Gender equality. Racial equality. Income equality. These are what Bernie Sanders supporters want. They’re not so sure they’ll get that with Hillary Clinton. Outside the Democratic National Convention, protesters of all ages — including a nude woman with fake marijuana leaves covering her breasts — came to protest against what they feel is a party beholden to special interests and the 1%.
The protests come amid a Democratic National Convention (DNC) that so far has largely adopted the tone and rhetoric of Bernie Sanders’ primary campaign. On the convention’s first night, topics like those abovementioned commanded the attention of those in attendance, many of whom were brought to tears by First Lady Michelle Obama, Mass. Sen. Elizabeth Warren, and former Presidential candidate, and Vermont Gov., Bernie Sanders.
Sanders could hardly calm the thunderous applause when he approached the podium. He reveled in the moment, while simultaneously trying to calm the crowd. Then, he embarked on a fiery and passionate speech — campaigning against Donald Trump as much as he seemingly campaigned for Mrs. Clinton.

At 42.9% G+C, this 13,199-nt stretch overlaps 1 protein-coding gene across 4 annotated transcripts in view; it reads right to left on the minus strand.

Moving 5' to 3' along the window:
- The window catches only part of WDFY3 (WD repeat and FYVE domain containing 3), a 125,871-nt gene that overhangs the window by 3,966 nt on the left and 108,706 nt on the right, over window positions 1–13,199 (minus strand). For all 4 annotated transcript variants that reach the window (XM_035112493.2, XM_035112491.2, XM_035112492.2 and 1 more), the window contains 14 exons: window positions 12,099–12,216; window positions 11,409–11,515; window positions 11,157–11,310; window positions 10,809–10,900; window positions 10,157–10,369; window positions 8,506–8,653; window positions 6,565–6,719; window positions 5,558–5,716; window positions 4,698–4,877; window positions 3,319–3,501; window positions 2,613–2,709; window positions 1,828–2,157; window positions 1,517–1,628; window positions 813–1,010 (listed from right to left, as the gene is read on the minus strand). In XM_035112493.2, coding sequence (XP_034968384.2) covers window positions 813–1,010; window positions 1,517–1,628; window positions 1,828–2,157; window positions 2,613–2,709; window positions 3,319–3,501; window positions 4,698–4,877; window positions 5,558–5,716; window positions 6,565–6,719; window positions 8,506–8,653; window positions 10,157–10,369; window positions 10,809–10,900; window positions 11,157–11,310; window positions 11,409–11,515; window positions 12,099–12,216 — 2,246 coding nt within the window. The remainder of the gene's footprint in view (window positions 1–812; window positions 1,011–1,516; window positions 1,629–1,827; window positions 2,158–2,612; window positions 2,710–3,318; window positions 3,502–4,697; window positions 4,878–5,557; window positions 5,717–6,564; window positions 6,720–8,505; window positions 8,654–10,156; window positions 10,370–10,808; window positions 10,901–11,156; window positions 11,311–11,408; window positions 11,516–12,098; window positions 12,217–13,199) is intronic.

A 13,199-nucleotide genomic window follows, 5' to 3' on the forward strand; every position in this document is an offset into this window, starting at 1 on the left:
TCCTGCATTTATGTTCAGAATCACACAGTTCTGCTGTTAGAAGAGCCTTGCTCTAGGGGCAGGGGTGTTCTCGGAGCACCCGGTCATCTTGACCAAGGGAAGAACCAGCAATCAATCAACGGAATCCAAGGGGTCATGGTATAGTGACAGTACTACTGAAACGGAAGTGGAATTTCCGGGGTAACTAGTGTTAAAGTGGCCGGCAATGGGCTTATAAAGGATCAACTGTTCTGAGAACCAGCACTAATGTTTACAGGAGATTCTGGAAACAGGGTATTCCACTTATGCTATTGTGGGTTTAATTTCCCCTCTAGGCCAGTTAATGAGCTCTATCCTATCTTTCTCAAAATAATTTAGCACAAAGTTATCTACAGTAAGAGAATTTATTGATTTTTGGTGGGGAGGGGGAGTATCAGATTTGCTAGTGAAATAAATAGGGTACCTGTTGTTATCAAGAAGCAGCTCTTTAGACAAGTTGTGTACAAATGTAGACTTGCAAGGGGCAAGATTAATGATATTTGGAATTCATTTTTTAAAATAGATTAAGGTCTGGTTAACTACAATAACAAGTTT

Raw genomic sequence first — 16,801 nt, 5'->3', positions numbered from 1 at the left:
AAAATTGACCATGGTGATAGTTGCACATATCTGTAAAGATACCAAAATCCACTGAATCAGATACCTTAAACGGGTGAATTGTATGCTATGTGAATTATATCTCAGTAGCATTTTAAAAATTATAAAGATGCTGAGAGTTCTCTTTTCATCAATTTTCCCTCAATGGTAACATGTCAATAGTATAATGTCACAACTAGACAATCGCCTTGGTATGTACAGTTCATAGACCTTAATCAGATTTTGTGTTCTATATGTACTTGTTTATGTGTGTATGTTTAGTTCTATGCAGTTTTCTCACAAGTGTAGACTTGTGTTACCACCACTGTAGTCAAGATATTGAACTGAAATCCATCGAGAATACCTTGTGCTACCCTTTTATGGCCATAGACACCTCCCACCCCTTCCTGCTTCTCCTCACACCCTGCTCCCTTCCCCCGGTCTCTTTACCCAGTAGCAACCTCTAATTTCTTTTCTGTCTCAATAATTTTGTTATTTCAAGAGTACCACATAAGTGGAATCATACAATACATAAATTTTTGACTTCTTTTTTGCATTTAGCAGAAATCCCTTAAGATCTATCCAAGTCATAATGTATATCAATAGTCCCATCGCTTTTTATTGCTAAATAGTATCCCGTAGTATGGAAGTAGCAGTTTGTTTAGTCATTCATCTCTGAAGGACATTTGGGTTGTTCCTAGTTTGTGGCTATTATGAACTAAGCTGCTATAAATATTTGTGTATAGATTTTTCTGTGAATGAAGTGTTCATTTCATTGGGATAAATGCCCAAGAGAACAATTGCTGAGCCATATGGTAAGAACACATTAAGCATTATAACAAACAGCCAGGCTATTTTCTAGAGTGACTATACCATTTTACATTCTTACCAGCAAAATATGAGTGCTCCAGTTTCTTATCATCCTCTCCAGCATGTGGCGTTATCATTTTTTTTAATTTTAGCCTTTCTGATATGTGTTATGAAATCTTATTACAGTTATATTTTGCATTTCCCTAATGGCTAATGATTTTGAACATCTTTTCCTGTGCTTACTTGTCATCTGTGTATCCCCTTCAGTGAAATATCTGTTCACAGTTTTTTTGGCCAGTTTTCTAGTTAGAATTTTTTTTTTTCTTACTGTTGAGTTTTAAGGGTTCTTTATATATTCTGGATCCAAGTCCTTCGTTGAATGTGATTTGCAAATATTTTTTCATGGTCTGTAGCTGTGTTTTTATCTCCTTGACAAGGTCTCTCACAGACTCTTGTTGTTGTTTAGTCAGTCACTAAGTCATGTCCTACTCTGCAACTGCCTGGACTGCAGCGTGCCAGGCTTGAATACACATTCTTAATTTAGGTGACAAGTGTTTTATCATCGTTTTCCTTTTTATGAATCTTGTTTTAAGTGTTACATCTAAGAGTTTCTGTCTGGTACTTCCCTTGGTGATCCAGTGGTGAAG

“Hillary Clinton must become the next President of the United States,” he said early in his speech.
Bernie Sanders often evokes the revolution he’s sparked. But, it’s also now his task to parlay that revolution into support for a Clinton—a politically embedded family seen by much of the nation as part of the problem. Her husband, Bill Clinton, has long received criticism for expanding the prison industrial complex, inhumane immigration policies, and a Business-as-usual approach to the Presidency, including a hawkish foreign policy.
Despite Sanders claiming the party and his campaign have made staggering compromises to introduce the most progressive Democratic Party platform in American history, much of the electorate remains unenthused and skeptical of Mrs. Clinton’s platform.
“At the democratic platform committee, there was a significant coming together by the two campaigns, and we’ve produced by far the most progressive platform in the history of the party,” he said.
Mr. Sanders added: “The democratic party now calls for breaking up the major financial institutions on Wall Street and the passage of the 21st century Glass Steagall Act.”
The protesters, some of whom were skeptical of Clinton’s long history of hobnobbing with Wall Street, mentioned Gary Johnson, the libertarian candidate currently polling at approximately 10%, and Green Party candidate Jill Stein, who currently is polling around 3%.
“They feel like their voice has been usurped,” one protester said, explaining the discontent.